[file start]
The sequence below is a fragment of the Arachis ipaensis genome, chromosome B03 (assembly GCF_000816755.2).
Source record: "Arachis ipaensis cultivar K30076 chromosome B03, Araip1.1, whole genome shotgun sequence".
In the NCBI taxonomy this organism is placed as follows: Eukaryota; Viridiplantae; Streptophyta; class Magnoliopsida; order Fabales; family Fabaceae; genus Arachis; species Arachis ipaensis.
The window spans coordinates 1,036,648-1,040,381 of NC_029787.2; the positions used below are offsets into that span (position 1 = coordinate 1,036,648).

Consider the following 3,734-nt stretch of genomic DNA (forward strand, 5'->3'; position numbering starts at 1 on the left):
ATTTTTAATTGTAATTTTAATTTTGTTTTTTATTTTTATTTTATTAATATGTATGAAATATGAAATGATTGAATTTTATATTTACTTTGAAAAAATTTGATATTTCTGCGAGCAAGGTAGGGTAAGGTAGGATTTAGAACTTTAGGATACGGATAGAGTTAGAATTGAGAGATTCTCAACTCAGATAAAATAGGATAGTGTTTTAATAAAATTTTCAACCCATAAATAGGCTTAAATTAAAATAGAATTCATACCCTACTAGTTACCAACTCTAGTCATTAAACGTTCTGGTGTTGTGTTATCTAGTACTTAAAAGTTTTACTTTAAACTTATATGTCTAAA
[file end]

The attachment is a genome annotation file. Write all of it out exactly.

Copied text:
The sequence below is a fragment of the Arachis ipaensis genome, chromosome B03 (assembly GCF_000816755.2).
Source record: "Arachis ipaensis cultivar K30076 chromosome B03, Araip1.1, whole genome shotgun sequence".
In the NCBI taxonomy this organism is placed as follows: Eukaryota; Viridiplantae; Streptophyta; class Magnoliopsida; order Fabales; family Fabaceae; genus Arachis; species Arachis ipaensis.
The window spans coordinates 1,036,648-1,040,381 of NC_029787.2; the positions used below are offsets into that span (position 1 = coordinate 1,036,648).

Consider the following 3,734-nt stretch of genomic DNA (forward strand, 5'->3'; position numbering starts at 1 on the left):
ATTTTTAATTGTAATTTTAATTTTGTTTTTTATTTTTATTTTATTAATATGTATGAAATATGAAATGATTGAATTTTATATTTACTTTGAAAAAATTTGATATTTCTGCGAGCAAGGTAGGGTAAGGTAGGATTTAGAACTTTAGGATACGGATAGAGTTAGAATTGAGAGATTCTCAACTCAGATAAAATAGGATAGTGTTTTAATAAAATTTTCAACCCATAAATAGGCTTAAATTAAAATAGAATTCATACCCTACTAGTTACCAACTCTAGTCATTAAACGTTCTGGTGTTGTGTTATCTAGTACTTAAAAGTTTTACTTTAAACTTATATGTCTAAA